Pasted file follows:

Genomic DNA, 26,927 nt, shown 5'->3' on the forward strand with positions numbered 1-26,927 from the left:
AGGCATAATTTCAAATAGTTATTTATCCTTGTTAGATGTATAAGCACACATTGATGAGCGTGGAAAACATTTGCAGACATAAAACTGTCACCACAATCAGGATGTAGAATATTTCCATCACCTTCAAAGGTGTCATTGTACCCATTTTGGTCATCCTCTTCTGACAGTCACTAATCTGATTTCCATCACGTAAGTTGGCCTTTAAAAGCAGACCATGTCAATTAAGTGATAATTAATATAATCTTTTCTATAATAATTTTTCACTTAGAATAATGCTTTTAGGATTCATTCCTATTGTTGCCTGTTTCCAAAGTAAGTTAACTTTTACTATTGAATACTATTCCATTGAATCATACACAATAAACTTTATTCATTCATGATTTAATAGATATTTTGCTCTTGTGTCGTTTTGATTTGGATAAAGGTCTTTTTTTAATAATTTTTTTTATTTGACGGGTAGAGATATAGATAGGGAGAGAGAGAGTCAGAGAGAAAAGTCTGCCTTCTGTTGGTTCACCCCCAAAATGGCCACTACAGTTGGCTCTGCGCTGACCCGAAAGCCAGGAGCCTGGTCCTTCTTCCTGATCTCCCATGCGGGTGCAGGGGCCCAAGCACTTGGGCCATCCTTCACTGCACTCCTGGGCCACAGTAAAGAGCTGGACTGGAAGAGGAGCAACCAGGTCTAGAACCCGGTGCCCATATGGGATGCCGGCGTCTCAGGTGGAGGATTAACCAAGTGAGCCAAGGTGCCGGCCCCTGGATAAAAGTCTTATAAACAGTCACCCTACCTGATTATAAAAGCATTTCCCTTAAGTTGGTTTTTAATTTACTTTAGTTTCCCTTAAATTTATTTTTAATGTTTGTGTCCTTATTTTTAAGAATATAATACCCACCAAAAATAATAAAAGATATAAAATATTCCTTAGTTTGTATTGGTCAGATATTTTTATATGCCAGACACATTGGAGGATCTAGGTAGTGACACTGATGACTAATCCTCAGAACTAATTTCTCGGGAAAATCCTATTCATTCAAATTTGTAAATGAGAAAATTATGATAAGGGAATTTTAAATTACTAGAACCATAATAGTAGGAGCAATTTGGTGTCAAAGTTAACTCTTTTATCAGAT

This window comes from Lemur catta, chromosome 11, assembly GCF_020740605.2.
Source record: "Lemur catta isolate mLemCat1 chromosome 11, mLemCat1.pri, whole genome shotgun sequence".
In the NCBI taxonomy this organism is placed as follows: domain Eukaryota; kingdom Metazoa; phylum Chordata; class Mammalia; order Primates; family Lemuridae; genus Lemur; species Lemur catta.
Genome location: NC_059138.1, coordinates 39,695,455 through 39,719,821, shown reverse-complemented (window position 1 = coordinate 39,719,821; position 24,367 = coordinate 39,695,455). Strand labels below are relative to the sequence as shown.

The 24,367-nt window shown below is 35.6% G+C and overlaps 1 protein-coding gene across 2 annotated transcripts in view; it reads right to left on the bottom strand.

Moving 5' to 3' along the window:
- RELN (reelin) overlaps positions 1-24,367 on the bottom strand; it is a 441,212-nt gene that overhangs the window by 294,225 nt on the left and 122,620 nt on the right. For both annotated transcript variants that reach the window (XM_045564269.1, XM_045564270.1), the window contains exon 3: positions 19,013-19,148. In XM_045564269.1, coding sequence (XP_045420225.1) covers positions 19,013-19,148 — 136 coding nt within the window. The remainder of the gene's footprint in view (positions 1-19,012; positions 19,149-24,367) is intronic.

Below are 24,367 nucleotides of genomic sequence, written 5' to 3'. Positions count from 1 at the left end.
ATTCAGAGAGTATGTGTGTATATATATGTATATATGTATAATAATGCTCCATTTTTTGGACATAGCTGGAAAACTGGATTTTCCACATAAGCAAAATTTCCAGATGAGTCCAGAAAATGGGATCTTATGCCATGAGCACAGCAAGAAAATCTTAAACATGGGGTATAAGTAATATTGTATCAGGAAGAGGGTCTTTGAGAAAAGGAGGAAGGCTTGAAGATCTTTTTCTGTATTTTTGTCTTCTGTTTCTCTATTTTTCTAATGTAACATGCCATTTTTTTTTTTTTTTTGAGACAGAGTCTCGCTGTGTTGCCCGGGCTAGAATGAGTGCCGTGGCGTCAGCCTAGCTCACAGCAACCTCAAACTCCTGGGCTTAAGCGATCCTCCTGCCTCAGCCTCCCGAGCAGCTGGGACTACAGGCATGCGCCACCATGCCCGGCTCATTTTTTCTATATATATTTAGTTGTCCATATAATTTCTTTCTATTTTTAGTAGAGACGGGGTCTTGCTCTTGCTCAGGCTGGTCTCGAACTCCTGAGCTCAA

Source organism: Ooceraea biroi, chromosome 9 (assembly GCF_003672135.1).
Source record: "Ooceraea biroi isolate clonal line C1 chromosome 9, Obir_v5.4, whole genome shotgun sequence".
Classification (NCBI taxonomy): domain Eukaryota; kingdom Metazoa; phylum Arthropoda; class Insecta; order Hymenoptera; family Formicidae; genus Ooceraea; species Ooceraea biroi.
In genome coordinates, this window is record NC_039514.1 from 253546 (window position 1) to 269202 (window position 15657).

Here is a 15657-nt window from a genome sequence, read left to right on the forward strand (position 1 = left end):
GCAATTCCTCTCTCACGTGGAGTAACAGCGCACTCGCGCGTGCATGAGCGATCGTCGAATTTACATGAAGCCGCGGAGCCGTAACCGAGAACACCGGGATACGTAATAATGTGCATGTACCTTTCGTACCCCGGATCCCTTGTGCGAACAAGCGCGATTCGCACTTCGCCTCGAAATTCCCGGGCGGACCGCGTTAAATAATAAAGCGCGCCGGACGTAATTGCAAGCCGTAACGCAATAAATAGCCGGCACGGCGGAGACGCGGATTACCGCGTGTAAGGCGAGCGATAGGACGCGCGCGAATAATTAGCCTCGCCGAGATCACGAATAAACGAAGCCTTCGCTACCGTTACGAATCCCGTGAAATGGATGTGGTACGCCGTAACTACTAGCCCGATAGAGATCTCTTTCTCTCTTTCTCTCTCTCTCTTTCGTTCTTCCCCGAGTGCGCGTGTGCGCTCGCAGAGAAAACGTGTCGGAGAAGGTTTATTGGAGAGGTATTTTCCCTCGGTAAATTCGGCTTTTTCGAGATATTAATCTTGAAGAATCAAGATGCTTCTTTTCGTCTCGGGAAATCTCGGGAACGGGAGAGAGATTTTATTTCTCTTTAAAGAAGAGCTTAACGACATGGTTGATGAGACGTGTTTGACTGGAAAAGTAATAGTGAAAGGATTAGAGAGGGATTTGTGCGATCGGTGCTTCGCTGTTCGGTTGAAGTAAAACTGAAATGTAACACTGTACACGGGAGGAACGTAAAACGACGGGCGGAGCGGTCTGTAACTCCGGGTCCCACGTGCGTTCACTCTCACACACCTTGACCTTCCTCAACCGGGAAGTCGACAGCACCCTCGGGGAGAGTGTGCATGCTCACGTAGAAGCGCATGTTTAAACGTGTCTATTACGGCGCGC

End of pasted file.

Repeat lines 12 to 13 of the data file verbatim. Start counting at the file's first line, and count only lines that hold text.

Source organism: Ooceraea biroi, chromosome 9 (assembly GCF_003672135.1).
Source record: "Ooceraea biroi isolate clonal line C1 chromosome 9, Obir_v5.4, whole genome shotgun sequence".